Steelers Rookie

Two preseason games in the book, two victories for the Steelers on the ledger, thanks to two fourth quarter game winning drives. Although the Steelers managed to win both contests, the manner in which they accomplished the feat was quite different.

In preseason Week 1 against the Seattle Seahawks, the Steelers offense looked explosive, but the defense struggled to stop the run and keep points off the scoreboard. In preseason Week 2 vs. the Jacksonville Jaguars, the Steelers offense struggled mightily to run the football or protect their quarterback, but the defense made significant strides in the right direction. Now the Steelers just need to put a complete game together this Sunday against the Detroit Lions at the friendly confines of Acrisure Stadium in their preseason finale.

Let’s take a quick glance at how the Steelers rookies performed last Saturday night against the Jaguars.

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Kenny Pickett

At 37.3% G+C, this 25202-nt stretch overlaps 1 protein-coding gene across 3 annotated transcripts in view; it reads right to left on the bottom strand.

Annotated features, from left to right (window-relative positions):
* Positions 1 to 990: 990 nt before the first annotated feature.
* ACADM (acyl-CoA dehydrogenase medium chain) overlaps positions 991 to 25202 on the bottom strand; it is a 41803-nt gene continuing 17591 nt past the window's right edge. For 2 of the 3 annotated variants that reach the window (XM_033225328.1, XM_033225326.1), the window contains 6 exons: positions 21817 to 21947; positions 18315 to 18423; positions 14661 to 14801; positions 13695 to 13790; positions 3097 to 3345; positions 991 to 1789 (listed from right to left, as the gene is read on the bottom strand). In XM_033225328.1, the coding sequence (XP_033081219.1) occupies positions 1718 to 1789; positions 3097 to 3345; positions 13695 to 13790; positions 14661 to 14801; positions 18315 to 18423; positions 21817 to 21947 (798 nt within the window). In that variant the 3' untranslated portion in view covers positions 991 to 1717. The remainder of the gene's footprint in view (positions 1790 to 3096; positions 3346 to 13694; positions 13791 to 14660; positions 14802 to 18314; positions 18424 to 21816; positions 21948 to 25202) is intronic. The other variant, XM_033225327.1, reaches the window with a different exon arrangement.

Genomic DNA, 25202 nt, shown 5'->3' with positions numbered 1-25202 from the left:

Mike Tomlin wanted to see Kenny Pickett in action against some varsity competition Saturday against the Jaguars, and he definitely got his wish. The Jaguars starting front seven dominated the first half of the game. Mitchell Trubisky started the game, and found himself running for his life every time he dropped back to pass. Trubisky was visibly frustrated, and for good reason. Definitely not the ideal circumstances to bring your rookie signal caller into, but the situation never appeared to be too big for Pickett. Pickett’s swagger and coolness under heavy fire can’t be denied. He displayed poise, confidence, and elite level anticipation in his limited action. Pickett was so assertive in his decision making, allowing him to quickly get the ball out faster than multiple unblocked rushers could reach him, that he never needed to showcase his excellent mobility. His ability to process what he sees accurately and rapidly is next level. The QB competition isn’t over.